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Lenten Devotions from Fourth Presbyterian Church

Tuesday, December 31, 2019  

Today’s Scripture Reading | Ecclesiastes 3:1–15

For everything there is a season, and a time for every matter under heaven: a time to be born, and a time to die; a time to plant, and a time to pluck up what is planted; a time to kill, and a time to heal; a time to break down, and a time to build up; a time to weep, and a time to laugh; a time to mourn, and a time to dance; a time to throw away stones, and a time to gather stones together; a time to embrace, and a time to refrain from embracing; a time to seek, and a time to lose; a time to keep, and a time to throw away; a time to tear, and a time to sew; a time to keep silence, and a time to speak; a time to love, and a time to hate; a time for war, and a time for peace. What gain have the workers from their toil? I have seen the business that God has given to everyone to be busy with.

He has made everything suitable for its time; moreover he has put a sense of past and future into their minds, yet they cannot find out what God has done from the beginning to the end. I know that there is nothing better for them than to be happy and enjoy themselves as long as they live; moreover, it is God’s gift that all should eat and drink and take pleasure in all their toil. I know that whatever God does endures forever; nothing can be added to it, nor anything taken from it; God has done this, so that all should stand in awe before him. That which is, already has been; that which is to be, already is; and God seeks out what has gone by. (NRSV)

Perhaps because the long list of “a time to”s in verses 1–9 are so famous and so ingrained, verses 10–15 are what grabbed me. As I read a few different translations in an effort to unravel ideas that were getting knotted up in my head, I was fascinated by the differences in verse 11. Check these out:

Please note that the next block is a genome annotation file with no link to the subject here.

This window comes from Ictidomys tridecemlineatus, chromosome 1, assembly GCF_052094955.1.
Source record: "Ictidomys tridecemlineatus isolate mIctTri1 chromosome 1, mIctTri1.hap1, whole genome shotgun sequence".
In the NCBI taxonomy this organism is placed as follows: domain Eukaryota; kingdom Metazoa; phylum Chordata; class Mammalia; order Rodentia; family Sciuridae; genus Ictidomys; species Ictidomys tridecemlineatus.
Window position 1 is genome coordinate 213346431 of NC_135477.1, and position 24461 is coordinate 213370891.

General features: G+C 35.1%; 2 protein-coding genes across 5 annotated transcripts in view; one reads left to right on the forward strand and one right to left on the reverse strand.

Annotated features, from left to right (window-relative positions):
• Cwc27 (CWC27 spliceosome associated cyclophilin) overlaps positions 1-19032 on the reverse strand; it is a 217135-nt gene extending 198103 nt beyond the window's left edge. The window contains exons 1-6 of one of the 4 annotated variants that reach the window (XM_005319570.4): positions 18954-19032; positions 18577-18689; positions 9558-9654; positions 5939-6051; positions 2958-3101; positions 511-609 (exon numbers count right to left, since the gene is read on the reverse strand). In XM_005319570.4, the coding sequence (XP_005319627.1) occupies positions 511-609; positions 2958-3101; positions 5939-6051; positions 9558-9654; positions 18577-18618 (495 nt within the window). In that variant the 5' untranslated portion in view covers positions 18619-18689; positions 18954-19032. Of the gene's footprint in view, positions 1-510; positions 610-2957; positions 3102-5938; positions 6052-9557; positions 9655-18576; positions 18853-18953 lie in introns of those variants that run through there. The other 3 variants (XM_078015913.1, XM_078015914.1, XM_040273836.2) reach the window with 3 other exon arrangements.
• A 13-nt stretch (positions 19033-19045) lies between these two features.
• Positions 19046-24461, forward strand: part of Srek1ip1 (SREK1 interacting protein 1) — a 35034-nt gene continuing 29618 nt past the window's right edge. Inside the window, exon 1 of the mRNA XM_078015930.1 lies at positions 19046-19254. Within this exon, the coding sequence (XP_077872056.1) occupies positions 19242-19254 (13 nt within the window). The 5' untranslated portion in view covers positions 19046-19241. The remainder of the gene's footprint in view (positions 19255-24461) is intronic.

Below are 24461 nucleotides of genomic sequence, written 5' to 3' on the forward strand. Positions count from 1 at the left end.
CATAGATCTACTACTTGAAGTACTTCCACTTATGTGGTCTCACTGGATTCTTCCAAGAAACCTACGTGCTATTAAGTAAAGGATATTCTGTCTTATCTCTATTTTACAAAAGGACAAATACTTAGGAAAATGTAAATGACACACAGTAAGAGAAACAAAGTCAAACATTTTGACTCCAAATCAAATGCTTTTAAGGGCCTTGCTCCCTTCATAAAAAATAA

NRSV (above): [God] has made everything suitable for its time; moreover he has put a sense of the past and future into their minds . . .

New American Bible: [God] has made everything appropriate to its time, and has put the timeless into their hearts . . .

Jewish Publication Society: [God] brings everything to pass precisely at its time; he also puts eternity into their minds . . .

King James: [God] hath made everything beautiful in his time: also he hath set the world in their heart . . .

What a feast to ponder on this “last day”!

At the very least it gives me a frame through which to examine what has happened in 2019. From God’s perspective (the long view), it has been suitable, appropriate, precise, and even beautiful. If I can tap into what God has placed in my heart and mind—the time-bound (the past and the future) and the timeless (eternity)—maybe I will be able to see it that way, too.

According to the Dialogues of St. Gregory the Great, toward the end of his life, St. Benedict “saw the whole world in a single ray of light.” Transcendent moments like that, like what the teacher in Ecclesiastes is nudging us toward, are to be found in the daily cycle of rending and sewing, weeping and laughing, slaying and healing, being born and dying.

What a mystery. What a blessing.

God of past and present and future, you who live with us in time and exist beyond it, grant us the grace to remember that each day, each year, is a gift. Help us to steward them well, so that when we are called to return what has been given, you will be pleased. Amen.

Written by Susan Quaintance, Director, Center for Life and Learning

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